Category Archives: Environment

Is this New Charge Toxic?

If you haven’t driven in London for a while and you’re about to, then you might be in for a shock. Following on from the congestion charge and the Low Emission Zone, we now have the T-charge!

Mayor, Sadiq Khan, has started his crusade to make London one of the world’s greenest cities, and is targeting the most polluting vehicles .

The T-Charge is a £10 levy on those who drive older petrol and diesel vehicles in central London and it’s in addition to the £11.50 congestion charge making it £21.50 per day. This means it would cost an eye watering £107.50 to drive into central London 5 days a week.

How does the system work?

The system uses all the same cameras and payment technology that the existing congestion charge does.

Anyone who doesn’t pay the charge will be fined £130, though TfL generously reduce this to £65 if you pay promptly. (Within 2 weeks)

Most privately owned vehicles registered before 2006 will have to pay an extra £10 to drive in London. The new charge is payable between 7am and 6pm Monday – Friday excluding Bank Holidays and the period between Christmas Day and New Year’s Day.

 Arguments on both sides

Some say the new legislation doesn’t go far enough and want all diesel vehicles banned, old, new and even buses and taxis.

On the other side of the argument the Federation of Small Businesses (FSB) said it will make London very uncompetitive. Whilst London’s Conservative MP’s say the T-charge will hit poorer drivers.

Khan’s says “10,000 Londoners a year die prematurely due to long-term exposure to air pollution” and therefore something has to be done, but others say the benefits of this new charge will make such a small difference that it is nothing more than a PR exercise by the Mayor.

Critics of the T-charge say that it is penalising drivers while having minimal effect on the capital’s air, with nitrogen oxide levels only expected to fall by around 2%.

About the only group totally happy with this are motorcycle riders who are not liable for the T-charge.


Fire, police and ambulance vehicles, TfL registered taxis; mini-cabs as well as breakdown recovery vehicles are exempt from the charge.

If you live within the T-charge zone or are a blue badge holder you are entitled to discount.

How many are affected?

Possibly 30,000 vehicles per month could be paying the new extra charge if they don’t change their motoring habits, according to TfL data.

Many motorists claim that they have not seen any signage for the T-charge and that it had been introduced with very little warning.

It will get worse/better

Depending on your point of view The T-Charge is just the start as the “Ultra Low Emission Zone” with even tighter restrictions is coming into play from 2019.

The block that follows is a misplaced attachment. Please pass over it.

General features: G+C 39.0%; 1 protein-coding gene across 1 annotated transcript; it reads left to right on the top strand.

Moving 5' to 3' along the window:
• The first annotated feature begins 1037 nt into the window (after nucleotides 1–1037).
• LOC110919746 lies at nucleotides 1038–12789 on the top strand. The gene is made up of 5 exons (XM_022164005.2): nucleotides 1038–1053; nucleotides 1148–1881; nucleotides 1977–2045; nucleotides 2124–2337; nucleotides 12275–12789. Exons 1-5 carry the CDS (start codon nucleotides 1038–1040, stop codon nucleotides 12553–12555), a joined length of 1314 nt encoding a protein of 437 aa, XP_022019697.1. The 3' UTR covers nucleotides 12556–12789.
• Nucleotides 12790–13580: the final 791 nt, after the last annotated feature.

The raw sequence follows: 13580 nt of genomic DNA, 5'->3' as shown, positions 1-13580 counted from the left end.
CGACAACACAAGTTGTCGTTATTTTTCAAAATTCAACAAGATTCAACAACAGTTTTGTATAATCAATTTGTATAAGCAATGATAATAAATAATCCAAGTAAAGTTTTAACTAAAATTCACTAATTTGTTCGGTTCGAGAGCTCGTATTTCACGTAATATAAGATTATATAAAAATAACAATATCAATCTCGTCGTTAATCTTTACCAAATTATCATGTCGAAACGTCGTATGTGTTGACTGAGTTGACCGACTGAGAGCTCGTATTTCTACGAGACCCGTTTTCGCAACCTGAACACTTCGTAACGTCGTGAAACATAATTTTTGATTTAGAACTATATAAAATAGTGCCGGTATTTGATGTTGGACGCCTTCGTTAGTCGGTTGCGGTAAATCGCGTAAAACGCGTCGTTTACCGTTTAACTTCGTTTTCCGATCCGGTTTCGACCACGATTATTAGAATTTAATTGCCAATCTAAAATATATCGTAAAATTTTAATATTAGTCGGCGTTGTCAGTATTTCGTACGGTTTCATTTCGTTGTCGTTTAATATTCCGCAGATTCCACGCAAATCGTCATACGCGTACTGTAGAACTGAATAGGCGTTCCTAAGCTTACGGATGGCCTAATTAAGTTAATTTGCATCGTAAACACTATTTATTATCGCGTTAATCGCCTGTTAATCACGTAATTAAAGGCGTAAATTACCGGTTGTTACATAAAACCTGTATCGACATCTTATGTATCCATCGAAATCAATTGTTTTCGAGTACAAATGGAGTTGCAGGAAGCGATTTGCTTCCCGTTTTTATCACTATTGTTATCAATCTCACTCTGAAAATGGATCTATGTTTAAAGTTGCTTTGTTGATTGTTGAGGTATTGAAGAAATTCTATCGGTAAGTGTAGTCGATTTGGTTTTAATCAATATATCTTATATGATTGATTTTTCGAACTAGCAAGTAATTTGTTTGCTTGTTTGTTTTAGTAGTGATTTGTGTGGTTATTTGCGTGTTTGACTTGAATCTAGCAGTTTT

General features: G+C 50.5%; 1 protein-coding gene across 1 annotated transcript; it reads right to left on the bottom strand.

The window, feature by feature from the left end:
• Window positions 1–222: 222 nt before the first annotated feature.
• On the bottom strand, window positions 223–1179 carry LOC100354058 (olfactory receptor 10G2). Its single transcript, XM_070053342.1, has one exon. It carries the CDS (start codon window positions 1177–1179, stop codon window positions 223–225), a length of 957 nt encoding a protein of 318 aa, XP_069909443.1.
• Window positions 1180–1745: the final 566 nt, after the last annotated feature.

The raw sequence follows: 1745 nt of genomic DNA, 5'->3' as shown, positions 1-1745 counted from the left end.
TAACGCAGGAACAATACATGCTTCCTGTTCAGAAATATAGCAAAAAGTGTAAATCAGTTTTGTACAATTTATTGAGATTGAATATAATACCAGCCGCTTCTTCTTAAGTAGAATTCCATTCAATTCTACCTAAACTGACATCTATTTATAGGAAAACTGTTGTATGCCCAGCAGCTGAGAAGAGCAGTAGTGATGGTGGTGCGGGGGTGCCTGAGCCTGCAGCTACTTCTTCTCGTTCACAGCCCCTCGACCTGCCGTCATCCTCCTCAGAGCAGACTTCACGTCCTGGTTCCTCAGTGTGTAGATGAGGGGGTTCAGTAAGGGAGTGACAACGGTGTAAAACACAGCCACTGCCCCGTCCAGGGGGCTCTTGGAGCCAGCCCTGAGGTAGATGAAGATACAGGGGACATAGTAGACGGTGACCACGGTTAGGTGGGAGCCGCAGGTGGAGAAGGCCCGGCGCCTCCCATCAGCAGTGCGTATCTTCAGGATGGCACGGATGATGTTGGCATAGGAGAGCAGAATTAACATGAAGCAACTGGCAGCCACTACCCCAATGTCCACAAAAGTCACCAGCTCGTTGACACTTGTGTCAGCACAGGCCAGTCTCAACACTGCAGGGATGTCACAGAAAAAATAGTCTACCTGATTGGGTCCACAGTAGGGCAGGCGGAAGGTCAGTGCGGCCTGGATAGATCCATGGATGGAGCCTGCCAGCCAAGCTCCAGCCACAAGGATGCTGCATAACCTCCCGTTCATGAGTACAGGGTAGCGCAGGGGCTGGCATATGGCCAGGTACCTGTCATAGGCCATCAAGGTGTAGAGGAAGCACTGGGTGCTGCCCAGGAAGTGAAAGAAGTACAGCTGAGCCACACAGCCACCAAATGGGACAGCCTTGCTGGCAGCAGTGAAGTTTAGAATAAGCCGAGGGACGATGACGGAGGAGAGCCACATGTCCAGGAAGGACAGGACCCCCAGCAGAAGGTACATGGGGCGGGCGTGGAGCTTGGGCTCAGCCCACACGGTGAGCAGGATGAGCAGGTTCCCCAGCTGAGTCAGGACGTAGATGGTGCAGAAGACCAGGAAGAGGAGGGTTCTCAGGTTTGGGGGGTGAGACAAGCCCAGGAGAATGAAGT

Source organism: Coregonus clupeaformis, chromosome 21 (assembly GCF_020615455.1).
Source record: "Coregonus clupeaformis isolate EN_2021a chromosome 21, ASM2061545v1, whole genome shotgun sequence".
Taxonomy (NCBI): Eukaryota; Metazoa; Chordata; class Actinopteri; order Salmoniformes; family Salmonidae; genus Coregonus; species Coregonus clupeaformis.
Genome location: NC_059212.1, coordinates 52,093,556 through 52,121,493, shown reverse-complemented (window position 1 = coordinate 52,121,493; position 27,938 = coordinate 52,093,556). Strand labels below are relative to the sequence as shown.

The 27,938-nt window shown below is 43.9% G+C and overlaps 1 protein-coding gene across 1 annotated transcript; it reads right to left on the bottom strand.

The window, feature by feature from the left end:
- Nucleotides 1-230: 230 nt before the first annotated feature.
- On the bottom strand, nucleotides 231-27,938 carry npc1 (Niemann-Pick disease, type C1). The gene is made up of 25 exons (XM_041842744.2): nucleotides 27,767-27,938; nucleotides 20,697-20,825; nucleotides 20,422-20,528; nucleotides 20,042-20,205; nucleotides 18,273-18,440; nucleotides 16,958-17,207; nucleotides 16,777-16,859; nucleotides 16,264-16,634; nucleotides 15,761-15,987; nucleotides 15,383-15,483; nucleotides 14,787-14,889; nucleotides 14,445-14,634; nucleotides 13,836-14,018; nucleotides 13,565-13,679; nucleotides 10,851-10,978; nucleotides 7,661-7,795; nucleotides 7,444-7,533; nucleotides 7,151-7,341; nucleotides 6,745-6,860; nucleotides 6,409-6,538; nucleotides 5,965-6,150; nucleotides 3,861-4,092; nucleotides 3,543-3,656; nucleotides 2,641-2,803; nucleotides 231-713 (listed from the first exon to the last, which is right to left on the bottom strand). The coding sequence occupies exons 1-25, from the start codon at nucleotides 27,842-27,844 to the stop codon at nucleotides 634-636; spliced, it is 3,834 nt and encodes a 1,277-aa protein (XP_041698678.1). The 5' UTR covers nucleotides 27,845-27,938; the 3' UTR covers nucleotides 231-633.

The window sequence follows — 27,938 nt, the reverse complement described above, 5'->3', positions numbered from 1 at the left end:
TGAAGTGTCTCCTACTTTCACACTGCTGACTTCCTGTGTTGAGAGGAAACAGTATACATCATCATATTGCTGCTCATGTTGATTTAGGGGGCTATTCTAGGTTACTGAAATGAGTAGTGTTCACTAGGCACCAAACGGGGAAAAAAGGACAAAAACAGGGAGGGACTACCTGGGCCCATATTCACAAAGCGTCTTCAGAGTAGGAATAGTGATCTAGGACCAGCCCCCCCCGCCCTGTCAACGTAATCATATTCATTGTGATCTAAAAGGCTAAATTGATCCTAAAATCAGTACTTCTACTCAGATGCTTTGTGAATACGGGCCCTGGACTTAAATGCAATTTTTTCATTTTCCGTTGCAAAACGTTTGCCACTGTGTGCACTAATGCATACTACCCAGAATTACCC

Some motoring groups are concerned that drivers on low incomes will be hit hardest by the T-charge, but were not totally against the new scheme as most agree something needs to be done.

The sale of new diesel cars in and around London has dropped by 33% in the last 12 months and it will decline still further when people factor in this new charge. The value of pre 2006 second hand cars is also likely to be adversely affected.

Are Trends Electric?

Recent moves to discourage car owners from purchasing diesel vehicles via urban pollution charges et al were highlighted here , but now the move away from the nitrous emissions is gaining further pace. How far away are we from moving fully into the electric/hybrid era? It could be sooner than you think.

UK Government Plans

As it stands the Government is planning to end the production of all petrol and diesel vehicles from 2040. Along with our Gallic chums over the channel they see it as the best way to combat the alarming rise in air pollution that blights so many of metropolitan areas. As we reported previously, charges are being implemented to dissuade the public from using diesel cars but this is now a far more drastic turn of events. The commitment seems clear and for generations that have grown up only ever knowing petrol driven cars it may seem strange. However moves across the industry are afoot to make this plan a reality.

Volvo Takes Action

In July news hit the UK media that Volvo are setting out to only make cars with an electric motor from 2019. This will be a huge step and mean that they will become the first major player to build vehicles that are not solely reliant on the internal combustion engine. Volvo’s Chinese owners Geely have been the chief drivers for electric vehicle production in recent times. They are spearheading the move to electric in their homeland and sold over a quarter of a million electric vehicles there in 2016. That is compared to just over 100k throughout the whole of Europe. They mean business.